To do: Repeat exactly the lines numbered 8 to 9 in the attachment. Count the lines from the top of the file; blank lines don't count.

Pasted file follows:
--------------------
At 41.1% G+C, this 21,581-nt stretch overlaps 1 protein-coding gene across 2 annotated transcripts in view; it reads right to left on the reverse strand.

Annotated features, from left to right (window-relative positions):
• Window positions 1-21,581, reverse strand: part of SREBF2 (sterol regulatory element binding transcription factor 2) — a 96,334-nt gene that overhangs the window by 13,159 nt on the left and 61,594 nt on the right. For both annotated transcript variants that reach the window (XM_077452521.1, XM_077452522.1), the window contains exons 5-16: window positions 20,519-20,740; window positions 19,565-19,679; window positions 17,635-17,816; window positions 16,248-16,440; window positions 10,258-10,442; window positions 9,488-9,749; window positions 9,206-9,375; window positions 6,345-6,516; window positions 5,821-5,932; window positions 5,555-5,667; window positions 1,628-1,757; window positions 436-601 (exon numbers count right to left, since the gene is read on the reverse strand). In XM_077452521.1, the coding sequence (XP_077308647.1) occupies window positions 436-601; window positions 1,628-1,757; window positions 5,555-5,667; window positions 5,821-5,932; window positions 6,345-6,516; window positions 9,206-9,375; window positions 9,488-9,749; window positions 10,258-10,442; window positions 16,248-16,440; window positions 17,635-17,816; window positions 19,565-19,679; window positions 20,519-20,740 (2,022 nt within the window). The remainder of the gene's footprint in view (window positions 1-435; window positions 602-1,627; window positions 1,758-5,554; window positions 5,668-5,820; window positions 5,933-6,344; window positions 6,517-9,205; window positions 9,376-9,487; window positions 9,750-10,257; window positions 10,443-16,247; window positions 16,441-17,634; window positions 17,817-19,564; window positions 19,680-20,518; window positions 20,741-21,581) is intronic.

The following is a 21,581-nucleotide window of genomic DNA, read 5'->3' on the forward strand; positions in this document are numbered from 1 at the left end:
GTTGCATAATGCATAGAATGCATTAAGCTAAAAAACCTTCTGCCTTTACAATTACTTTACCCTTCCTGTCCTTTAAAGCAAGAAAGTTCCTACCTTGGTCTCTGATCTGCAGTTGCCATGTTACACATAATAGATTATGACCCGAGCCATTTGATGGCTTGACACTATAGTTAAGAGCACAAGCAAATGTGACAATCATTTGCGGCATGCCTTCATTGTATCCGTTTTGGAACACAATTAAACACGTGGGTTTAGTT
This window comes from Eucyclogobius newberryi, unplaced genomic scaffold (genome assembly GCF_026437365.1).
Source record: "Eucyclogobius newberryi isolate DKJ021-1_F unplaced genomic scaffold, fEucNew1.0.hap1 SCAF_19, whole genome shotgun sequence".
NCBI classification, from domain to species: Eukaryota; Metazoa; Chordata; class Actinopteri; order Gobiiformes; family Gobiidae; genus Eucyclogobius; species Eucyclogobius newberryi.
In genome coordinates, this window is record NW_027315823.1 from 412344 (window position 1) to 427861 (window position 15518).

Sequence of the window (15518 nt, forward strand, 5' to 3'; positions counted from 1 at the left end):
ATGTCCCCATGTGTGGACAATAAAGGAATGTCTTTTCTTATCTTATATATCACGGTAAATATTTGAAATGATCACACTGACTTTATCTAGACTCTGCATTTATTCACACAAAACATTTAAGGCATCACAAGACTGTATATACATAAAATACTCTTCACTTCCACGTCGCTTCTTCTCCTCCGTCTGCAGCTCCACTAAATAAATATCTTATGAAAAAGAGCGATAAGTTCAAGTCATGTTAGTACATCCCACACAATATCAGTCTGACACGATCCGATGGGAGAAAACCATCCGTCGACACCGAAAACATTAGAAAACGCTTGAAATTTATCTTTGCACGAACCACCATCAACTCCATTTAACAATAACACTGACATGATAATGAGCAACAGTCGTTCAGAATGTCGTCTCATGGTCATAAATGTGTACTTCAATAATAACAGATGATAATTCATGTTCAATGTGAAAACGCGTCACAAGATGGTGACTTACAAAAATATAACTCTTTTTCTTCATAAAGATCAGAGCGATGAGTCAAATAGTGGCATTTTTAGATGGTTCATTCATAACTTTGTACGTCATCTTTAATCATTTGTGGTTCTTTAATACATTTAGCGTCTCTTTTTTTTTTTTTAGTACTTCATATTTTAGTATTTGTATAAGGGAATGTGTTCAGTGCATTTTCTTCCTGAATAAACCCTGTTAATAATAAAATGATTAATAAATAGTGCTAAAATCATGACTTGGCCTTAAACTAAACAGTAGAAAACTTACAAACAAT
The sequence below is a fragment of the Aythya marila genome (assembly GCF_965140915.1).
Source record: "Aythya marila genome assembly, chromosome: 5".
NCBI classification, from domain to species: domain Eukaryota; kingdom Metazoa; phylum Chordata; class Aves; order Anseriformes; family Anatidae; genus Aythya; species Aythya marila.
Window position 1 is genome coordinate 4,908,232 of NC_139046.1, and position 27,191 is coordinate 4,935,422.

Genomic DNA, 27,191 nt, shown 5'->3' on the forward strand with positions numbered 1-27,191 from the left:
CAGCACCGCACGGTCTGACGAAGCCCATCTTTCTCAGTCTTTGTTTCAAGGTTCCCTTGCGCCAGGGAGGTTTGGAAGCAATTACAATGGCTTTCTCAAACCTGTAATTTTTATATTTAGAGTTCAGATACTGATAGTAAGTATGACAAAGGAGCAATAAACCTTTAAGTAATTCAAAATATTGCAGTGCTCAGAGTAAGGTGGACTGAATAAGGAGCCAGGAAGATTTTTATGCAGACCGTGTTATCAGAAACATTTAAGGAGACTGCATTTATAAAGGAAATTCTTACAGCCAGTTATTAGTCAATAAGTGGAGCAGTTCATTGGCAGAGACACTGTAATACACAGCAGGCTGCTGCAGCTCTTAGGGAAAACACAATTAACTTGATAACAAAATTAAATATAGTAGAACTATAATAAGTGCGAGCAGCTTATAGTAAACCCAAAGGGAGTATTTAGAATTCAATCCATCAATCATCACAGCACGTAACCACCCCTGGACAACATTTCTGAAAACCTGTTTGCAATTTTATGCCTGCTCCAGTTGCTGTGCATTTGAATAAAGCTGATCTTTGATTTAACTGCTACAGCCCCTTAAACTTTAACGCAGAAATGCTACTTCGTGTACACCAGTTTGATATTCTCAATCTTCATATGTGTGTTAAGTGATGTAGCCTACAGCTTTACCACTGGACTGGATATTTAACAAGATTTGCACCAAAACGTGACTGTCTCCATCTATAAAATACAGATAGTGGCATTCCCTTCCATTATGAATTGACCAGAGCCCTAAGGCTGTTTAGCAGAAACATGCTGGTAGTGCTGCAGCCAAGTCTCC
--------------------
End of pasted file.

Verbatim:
NCBI classification, from domain to species: Eukaryota; Metazoa; Chordata; class Actinopteri; order Gobiiformes; family Gobiidae; genus Eucyclogobius; species Eucyclogobius newberryi.
In genome coordinates, this window is record NW_027315823.1 from 412344 (window position 1) to 427861 (window position 15518).